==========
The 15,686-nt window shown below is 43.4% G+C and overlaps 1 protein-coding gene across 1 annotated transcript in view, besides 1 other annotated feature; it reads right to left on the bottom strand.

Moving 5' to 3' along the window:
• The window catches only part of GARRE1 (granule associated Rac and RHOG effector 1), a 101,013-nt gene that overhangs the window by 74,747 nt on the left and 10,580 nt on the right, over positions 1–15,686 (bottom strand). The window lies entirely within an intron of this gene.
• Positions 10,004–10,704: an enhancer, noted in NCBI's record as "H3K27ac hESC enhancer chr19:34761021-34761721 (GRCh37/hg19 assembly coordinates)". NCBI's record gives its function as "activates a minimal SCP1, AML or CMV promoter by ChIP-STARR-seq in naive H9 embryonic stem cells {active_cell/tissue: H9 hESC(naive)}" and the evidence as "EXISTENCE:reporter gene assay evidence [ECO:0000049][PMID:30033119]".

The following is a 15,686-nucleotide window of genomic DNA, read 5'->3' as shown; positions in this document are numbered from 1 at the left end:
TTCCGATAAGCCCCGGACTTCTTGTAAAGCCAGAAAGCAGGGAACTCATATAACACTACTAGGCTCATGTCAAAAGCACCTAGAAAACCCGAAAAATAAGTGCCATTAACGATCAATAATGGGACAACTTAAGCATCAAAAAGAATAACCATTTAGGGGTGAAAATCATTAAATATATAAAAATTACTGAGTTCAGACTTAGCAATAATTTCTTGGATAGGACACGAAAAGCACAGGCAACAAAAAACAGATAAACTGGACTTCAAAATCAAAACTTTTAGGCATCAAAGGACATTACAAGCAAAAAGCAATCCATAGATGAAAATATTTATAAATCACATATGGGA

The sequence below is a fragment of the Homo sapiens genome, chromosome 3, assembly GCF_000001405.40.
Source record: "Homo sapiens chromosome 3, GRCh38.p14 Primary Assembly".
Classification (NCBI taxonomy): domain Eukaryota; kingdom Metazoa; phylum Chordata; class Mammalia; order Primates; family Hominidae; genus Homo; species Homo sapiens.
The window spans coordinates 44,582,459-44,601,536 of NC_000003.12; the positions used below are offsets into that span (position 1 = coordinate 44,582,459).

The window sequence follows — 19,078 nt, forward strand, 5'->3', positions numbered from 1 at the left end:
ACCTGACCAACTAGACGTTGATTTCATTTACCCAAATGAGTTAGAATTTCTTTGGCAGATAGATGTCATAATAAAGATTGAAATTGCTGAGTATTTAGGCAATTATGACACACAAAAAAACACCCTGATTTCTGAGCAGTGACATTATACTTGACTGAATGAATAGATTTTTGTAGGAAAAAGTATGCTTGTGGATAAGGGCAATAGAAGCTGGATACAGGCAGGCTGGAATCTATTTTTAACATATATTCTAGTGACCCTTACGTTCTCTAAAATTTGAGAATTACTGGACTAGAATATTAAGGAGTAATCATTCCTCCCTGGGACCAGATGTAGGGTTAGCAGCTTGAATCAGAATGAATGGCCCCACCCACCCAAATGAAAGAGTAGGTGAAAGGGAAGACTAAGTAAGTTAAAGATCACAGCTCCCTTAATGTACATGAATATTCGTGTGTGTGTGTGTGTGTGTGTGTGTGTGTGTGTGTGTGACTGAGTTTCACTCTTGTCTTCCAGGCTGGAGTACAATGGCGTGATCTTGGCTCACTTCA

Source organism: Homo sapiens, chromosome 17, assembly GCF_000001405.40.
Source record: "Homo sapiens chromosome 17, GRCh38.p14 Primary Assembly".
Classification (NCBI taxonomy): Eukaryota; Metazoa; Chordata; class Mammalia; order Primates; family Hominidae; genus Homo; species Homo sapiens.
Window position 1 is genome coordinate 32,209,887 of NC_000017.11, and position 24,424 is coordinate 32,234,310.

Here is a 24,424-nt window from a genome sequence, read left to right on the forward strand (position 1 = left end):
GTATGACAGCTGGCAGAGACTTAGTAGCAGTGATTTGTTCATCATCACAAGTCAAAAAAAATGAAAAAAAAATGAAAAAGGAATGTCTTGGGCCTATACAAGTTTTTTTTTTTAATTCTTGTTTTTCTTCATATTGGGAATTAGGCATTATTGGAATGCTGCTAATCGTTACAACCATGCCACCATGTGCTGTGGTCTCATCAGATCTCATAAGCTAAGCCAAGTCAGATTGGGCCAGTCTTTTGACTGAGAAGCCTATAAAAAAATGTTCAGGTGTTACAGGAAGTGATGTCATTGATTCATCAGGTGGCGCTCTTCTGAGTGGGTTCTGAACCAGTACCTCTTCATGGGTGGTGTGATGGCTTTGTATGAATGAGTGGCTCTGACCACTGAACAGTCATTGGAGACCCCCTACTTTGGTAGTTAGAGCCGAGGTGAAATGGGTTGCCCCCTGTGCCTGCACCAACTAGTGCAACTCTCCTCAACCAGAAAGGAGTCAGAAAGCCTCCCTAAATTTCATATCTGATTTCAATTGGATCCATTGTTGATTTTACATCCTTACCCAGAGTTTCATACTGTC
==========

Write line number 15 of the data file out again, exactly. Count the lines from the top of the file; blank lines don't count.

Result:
Classification (NCBI taxonomy): Eukaryota; Metazoa; Chordata; class Mammalia; order Primates; family Hominidae; genus Homo; species Homo sapiens.